Growing up between the ages of pre-school to my 25th year of life in the Southeastern United States as a traditional, Upper Middle Class, White Anglo Saxon Protestant female, I personally experienced the times of interracial change from separate water fountains to Equal Opportunity Employment. It was interesting (in retrospect) to learn how those times of demonstrations and heated racial controversy were so rooted in deep emotions spanning from the time President Lincoln freed the slaves in the United States in 1865, to President Lyndon Johnson signing an amendment to the Constitution almost exactly 100 years later. Same country, same issue, different century. I suppose this was just to reiterate Lincoln's Proclaimation. Even in today's world, the cultural diversity in the Southeastern United States struggles, although it is diminishing from 200 years ago.
I had a friend once, an émigré from Germany, who chose to live in the United States because the political climate in Germany (in the late 1990's) was too divided when it came to the actions of the Neo-Nazi groups. I explained to him then my experiences in the South, and if it had taken human intelligence that long to come to terms with its mistakes, and its victories, how could he expect Germany to fully recover from its own injuries in a mere fifty years?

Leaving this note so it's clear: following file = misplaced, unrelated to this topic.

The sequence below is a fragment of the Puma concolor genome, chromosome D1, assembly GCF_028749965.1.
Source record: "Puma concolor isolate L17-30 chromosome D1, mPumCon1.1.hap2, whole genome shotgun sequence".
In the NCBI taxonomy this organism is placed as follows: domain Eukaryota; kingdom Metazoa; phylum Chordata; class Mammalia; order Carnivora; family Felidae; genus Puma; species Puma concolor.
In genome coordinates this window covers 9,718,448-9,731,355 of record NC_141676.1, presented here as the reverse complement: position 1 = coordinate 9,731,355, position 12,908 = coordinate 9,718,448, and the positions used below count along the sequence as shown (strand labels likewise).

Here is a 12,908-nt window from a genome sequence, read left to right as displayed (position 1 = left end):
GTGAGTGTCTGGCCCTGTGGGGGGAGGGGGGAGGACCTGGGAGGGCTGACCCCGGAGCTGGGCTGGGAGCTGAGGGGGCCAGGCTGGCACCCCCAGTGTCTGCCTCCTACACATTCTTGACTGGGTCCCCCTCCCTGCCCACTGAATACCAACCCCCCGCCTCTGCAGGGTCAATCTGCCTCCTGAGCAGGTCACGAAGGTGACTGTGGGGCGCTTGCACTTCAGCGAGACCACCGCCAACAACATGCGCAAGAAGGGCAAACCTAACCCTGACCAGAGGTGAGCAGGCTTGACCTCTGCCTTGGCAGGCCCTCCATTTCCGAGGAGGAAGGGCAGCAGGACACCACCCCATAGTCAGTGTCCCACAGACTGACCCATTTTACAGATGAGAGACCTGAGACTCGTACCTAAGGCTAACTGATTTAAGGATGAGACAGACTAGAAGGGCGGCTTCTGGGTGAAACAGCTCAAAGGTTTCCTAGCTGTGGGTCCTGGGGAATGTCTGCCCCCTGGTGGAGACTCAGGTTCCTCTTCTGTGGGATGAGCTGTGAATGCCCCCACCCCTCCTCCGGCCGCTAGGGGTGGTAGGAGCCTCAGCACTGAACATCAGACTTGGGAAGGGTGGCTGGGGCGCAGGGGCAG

While the cultural state of Utah quite often becomes the focus of national curiousity and general late night humor, it is a unique and extremely relevant historical location in the western expansion of the United States.
In the area below Provo, there is still a Spanish influence from the very first European expedition into what is now Utah in the late 1700's. The central area between Provo and Utah's capitol, Salt Lake City, is dominated by the influence of the Mormon pioneers.
North of Salt Lake City, there is the historical influence not only of the Spanish and the pioneers, but shadows of the mountain men's free spirit, the wayside stop for travellers making the long journey to California, and the explosion of a transcontinental railroad. Northern Utah is especially unique in the diversity of its cultural growth, and I think sometimes people so embroiled in their future visions of community redevelopment have forgotten that.
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